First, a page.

Genre(s): Drama, Horror, Thriller
Director(s): Ciaran Foy
Release Year: 2012
Citadel caught my attention because of one simple reason: Ciaran Foy, the writer and director, took his previous experience with agoraphobia and used it to craft a chilling story about overcoming your fears. While not a unique concept to have a writer pull from personal experiences, the entire movie hinges on a character that has the inability to act when faced with a recurring situation. Because of this, the film both benefits and suffers. Walking the line between thriller and horror film for the first half of the movie, Citadel eventually spirals into full-blown horror, with all the problems that that usually entails. From deranged, atheist priests that see the horrors no one else does, to the infected, zombie-like creatures that haunt Tommy (Aneurin Barnard) and prevent him from being able to move on with his life, the movie is filled with horror elements and dramatic beats which will both please and annoy fans of both genres.
It’s probably most helpful to first define agoraphobia, seeing as how the movie relies heavily on it. It’s a fear of being in places that have no apparent exit, usually resulting in a heightened state of anxiety or tremendous fear. The reason this is so crucial to Citadel is because the main character, Tommy, is inflicted with this fear after witnessing his pregnant wife be murdered by a group of thugs. She doesn’t survive, but the child she was carrying does, and so Tommy is left to take care of his daughter Elsa, alone. Unfortunately for him, he has to take care of her while being constantly anxious and frightened. It also doesn’t help that the thugs that killed his wife, are infected children who sense those that are scared and kill them. Why doesn’t he just leave this town that is pretty barren to begin with? It doesn’t seem like anyone enjoys it there except for Marie (Wunmi Mosaku), the nurse that helps him after his wife’s death, so it can’t be because he likes the place. Instead, the reason (which surprisingly is even given, something I rarely expect to be addressed in a horror film) is that social services needs him to stay in the town for a little while and prove he can raise Elsa. I don’t know why he can’t just argue that it’s clearly not safe, but it is a movie, you’re required to suspend your disbelief somewhere, even if there are feral children killing random people and no one dealing with it.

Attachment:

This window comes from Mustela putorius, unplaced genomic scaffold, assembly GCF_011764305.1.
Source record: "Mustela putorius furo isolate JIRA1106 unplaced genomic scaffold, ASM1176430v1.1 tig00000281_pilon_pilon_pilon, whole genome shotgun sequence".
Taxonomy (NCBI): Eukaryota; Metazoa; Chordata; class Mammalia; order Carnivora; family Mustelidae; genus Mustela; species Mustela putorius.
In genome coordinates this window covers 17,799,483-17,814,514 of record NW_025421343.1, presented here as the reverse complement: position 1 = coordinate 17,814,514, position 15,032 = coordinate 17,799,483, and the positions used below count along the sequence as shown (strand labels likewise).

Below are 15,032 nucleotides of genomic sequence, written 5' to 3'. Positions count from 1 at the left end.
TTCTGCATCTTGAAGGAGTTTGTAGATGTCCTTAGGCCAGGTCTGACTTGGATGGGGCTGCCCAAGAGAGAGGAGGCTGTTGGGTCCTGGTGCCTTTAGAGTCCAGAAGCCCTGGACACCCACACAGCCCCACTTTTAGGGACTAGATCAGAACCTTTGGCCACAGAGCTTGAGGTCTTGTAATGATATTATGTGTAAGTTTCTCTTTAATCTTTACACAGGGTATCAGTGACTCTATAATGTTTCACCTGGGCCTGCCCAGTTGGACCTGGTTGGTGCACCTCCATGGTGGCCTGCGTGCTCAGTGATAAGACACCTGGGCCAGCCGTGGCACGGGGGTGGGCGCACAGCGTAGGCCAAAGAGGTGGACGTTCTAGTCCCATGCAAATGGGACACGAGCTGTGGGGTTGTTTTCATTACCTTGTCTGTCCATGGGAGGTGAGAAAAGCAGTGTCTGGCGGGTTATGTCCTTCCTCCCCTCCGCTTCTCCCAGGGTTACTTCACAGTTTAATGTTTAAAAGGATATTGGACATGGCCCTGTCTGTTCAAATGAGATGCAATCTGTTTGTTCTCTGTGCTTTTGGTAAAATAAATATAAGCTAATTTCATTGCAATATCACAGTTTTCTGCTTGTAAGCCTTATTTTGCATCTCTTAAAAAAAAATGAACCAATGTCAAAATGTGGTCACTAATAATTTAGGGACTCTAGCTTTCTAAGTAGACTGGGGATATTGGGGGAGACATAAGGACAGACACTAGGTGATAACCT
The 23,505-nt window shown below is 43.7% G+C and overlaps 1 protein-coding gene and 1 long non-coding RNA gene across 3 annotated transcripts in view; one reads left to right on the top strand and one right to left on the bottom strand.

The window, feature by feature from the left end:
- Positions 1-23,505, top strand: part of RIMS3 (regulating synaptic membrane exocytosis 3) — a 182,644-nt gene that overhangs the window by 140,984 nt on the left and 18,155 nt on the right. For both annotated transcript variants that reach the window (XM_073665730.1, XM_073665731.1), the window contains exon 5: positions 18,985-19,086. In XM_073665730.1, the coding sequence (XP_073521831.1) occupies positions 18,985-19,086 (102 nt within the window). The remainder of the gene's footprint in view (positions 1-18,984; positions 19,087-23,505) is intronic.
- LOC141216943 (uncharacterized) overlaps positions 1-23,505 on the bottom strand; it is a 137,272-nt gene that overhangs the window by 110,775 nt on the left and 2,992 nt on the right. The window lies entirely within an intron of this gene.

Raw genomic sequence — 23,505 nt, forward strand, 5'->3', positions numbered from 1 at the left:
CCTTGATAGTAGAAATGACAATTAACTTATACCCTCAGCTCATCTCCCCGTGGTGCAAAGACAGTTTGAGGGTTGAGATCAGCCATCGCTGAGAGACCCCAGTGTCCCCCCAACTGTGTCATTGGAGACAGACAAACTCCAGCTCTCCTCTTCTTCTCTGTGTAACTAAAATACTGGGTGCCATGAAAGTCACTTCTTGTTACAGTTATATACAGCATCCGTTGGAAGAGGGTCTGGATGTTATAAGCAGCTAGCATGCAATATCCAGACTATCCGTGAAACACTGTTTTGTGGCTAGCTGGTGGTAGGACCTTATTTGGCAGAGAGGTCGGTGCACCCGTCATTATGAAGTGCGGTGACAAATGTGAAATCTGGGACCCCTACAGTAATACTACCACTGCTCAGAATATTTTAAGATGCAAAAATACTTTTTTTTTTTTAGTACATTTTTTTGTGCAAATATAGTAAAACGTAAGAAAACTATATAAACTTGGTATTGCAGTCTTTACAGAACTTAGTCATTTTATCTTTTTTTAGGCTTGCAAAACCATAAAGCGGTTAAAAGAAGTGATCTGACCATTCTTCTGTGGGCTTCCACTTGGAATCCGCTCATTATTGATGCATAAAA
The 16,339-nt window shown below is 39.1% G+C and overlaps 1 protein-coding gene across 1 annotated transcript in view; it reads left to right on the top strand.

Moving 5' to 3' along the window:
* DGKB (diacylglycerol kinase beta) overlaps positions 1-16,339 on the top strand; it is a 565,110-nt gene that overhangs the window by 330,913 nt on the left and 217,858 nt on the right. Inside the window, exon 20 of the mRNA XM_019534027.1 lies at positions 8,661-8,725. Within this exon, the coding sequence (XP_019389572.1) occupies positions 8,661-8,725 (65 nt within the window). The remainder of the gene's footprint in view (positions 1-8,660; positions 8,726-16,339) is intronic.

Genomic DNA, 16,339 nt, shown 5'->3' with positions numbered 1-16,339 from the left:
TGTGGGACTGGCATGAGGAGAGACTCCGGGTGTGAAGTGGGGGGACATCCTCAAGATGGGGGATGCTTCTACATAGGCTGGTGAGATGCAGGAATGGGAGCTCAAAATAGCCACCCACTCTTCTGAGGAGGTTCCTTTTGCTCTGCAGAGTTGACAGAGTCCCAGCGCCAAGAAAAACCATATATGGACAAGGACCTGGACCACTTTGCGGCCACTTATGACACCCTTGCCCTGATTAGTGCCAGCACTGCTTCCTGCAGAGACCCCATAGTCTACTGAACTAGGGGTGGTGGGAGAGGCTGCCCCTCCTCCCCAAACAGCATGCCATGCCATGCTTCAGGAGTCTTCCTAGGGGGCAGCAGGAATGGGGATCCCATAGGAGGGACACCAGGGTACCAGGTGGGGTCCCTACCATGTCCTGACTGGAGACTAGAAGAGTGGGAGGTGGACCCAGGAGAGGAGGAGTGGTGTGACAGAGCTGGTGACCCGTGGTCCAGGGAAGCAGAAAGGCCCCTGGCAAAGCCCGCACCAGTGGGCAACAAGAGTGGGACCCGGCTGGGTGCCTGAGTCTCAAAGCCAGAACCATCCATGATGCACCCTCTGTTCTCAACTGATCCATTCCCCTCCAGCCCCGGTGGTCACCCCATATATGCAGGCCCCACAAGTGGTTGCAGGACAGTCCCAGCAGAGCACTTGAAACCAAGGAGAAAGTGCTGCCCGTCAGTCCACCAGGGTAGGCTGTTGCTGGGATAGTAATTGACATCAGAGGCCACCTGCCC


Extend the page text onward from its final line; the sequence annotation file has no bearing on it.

Citadel is fairly slow-moving and redundant for a little while, as it builds the atmosphere and continues making the infected children appear mysterious, while we plead for some answers. In comes our atheist priest (James Cosmo), who warns Tommy that the children will not stop harassing him and that he should skip town. Everyone thinks the priest is a nutcase, though, so no one pays him any mind. It turns out he’s the only one who makes any sense, and the final act of the film turns into the priest, a blind child, and Tommy searching the building where the children are coming from. That final act is where the most generic things happen in this movie, and when plot twists begin happening, you can’t help but laugh at their ridiculousness. It’s clearly a film where they knew they wanted to develop Tommy as a staple of agoraphobia, and knew where the movie needed to end, but had to throw in a bunch of supernatural and ridiculous motivations in order to get to the ending and be exciting.
Nonetheless, the acting is all really well done, especially from Barnard, who does an incredible job playing a frightened parent. James Cosmo has no choice but to feel ridiculous as a priest, and it’s the dialogue assigned to him that hurts him, not his acting. It really is Tommy that is the focus here, and his character acts in the expected way in such a situation, though I’m still not entirely sure why he wouldn’t just leave town. Because of how he acts, the camera feels like a part of the tension; as it shakes, the frantic actions of Tommy feel more personable, and rarely does Tommy’s character ever feel as absurd as the priest. He’s just staying on the sidelines, trying not to be bothered, and only stepping up to the plate when necessary. The children are also excellent physical manifestations of fear, so when Tommy needs to overcome his agoraphobia, they work as stepping stones to that ultimate goal.
Because of this, Citadel is a tense first-time feature-length film from Ciaran Foy, but definitely feels like just that: a first-time effort. The script could use a lot more polish, specifically the character of the priest. That being said, Tommy is written beautifully, and the infected children come off creepy both on the page and on the screen. As a short film, this would have played more effectively in delivering a haunting atmosphere, and not needing the priest character to act as a catalyst to finish Tommy’s character arc. As it stands, the film plays as an alright thriller, but an excellent study into the psyche of someone inflicted with agoraphobia.